But before we got to the dessert we had already danced to three songs and smashed two glasses as the house band made its ceremonial sweep through the restaurant. This year, like every year, it became a battle of two parties, one table trying to out-dance and out-fun the other. By the end we had joined forces, dancing to the same song and drinking from the same wine glasses.
At any given point late in the meal you might have a few smashed plates around your feet, not from your party but from the owner – a short, remarkable woman who commands the place with her eyes while breaking the odd glass or plate and throwing small ice cubes at the band during their performances. One year I had danced on three tables before dessert had arrived. Another year I recall the entire restaurant dancing in the middle of the main course as waiters went around pouring shots of limoncello for everyone.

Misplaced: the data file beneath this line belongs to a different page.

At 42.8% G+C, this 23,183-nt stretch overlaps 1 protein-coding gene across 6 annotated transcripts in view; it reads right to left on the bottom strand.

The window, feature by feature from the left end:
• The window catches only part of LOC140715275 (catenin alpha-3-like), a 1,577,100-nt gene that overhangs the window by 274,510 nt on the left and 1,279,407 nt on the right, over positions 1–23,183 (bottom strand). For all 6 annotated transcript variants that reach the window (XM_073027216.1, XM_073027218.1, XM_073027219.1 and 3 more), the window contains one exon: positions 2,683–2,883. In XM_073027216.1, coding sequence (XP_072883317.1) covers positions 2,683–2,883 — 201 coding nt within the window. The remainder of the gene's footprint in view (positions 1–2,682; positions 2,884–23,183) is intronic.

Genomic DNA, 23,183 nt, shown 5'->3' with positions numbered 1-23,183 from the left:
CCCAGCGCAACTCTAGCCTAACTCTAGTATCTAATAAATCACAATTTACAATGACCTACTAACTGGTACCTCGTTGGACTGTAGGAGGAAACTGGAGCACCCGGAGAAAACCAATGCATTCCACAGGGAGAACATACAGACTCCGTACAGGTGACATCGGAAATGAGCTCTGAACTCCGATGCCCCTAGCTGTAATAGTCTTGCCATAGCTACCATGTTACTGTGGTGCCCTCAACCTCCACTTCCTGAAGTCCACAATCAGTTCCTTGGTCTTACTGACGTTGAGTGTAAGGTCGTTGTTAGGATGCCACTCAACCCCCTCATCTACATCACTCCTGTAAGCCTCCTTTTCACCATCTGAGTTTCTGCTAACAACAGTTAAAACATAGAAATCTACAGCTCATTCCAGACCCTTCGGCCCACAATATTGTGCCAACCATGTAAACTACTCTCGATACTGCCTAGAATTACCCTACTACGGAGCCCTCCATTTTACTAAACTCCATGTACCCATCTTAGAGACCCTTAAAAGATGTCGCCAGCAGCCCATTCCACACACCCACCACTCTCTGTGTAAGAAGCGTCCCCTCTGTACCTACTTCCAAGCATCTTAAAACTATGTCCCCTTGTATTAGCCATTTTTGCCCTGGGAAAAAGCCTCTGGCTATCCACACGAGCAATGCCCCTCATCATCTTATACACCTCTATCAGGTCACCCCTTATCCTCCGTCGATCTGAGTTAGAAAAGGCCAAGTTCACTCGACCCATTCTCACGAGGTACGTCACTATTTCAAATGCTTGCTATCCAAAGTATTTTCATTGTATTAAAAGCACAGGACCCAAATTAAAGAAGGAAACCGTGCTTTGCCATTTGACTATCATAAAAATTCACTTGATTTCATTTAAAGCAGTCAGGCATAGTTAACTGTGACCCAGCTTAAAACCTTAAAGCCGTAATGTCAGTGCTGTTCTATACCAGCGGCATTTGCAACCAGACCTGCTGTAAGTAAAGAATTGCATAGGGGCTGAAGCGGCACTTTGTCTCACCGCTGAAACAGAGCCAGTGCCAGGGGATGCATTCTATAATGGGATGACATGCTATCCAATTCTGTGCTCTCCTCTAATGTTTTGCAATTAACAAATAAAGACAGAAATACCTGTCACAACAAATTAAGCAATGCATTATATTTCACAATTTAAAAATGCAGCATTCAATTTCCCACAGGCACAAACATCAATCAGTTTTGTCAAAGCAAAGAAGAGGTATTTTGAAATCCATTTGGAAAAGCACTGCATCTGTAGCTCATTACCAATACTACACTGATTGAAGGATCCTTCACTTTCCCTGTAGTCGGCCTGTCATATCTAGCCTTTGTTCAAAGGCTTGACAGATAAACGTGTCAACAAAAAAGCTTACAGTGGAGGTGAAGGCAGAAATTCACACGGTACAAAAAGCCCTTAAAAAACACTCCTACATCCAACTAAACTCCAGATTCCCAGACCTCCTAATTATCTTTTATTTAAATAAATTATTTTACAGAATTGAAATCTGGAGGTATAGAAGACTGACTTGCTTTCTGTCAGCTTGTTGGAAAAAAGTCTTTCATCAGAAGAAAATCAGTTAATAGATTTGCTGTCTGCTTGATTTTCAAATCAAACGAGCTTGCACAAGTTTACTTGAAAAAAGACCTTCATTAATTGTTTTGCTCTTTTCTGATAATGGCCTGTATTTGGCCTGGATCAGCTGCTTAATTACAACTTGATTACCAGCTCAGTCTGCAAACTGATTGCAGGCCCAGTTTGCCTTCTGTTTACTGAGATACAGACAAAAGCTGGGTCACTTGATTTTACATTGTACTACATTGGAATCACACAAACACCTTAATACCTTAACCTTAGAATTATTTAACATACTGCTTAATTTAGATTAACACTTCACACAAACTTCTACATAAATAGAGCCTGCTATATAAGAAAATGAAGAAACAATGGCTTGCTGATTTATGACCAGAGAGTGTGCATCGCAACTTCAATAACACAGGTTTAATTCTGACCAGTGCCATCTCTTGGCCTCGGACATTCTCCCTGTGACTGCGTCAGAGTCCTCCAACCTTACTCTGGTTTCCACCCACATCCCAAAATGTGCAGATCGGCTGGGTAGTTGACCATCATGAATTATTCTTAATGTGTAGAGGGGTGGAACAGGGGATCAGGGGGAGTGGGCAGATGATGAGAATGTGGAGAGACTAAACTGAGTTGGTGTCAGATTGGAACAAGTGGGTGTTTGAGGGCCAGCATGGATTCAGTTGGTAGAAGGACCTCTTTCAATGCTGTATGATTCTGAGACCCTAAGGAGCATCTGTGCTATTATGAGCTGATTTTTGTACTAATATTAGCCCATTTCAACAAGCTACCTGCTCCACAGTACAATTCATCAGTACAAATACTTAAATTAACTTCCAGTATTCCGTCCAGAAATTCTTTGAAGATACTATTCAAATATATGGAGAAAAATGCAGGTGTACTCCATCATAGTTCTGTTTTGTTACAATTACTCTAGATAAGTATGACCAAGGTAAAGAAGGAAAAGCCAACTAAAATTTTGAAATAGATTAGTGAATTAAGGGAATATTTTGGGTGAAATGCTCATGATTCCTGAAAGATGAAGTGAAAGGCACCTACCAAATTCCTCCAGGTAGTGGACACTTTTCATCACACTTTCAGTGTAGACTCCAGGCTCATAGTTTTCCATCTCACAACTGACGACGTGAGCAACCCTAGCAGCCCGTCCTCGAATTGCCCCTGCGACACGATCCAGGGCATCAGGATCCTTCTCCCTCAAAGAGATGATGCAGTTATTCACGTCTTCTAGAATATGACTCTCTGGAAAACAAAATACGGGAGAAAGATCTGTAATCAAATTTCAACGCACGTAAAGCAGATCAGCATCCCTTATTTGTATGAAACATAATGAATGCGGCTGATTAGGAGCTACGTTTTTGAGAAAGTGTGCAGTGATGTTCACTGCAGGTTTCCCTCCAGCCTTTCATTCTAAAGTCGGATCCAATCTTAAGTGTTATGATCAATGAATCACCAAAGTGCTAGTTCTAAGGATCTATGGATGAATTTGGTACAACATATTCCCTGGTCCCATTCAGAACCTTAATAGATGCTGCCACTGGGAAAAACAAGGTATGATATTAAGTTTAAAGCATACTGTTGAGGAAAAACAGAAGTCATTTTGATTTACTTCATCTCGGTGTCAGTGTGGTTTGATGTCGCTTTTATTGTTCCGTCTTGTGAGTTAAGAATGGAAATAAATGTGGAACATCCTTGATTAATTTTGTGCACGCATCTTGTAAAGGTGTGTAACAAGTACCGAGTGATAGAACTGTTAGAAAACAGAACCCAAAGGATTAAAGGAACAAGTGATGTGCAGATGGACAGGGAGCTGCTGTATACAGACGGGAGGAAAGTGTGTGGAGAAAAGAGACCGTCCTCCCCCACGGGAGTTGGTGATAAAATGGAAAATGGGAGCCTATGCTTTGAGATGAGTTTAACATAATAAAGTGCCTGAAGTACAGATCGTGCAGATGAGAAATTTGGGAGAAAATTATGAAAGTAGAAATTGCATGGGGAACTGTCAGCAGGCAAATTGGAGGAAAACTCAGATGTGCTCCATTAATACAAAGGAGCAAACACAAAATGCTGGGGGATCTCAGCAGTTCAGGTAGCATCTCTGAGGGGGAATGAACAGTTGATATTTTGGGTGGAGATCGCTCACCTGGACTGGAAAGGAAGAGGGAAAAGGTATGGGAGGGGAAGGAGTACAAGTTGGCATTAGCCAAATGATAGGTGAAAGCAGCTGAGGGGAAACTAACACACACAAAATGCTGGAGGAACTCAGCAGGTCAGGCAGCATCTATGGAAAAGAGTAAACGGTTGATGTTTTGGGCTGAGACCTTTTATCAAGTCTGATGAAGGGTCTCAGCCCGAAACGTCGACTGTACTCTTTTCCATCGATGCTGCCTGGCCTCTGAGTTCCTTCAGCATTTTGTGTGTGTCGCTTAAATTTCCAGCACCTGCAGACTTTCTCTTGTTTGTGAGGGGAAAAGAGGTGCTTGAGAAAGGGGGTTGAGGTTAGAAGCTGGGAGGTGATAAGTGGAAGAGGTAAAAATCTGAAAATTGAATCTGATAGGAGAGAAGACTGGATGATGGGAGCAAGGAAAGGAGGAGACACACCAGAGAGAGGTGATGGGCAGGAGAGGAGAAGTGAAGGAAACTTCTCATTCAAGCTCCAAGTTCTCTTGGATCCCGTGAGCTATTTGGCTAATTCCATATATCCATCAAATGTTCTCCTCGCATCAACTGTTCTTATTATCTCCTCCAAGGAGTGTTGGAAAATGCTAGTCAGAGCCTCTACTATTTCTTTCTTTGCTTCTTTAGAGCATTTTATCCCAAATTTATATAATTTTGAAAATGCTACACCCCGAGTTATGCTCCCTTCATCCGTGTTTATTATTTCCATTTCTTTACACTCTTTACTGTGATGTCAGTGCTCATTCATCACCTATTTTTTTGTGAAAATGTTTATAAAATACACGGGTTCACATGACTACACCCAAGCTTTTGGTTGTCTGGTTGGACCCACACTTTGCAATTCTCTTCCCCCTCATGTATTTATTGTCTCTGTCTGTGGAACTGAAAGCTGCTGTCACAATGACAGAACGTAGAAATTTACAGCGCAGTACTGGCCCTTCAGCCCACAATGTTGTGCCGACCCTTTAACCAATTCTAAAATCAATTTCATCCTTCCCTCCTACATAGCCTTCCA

These, surely, are the kinds of nights we live for; nights full with good food, good wine, good music, and the best of company.
This last little section is about a specific (non-food) experience typical of the Riviera. It’s less about F. Scott Fitzgerald himself and more about what his experience in the south of France in the 20s and 30s represented: pure escapism.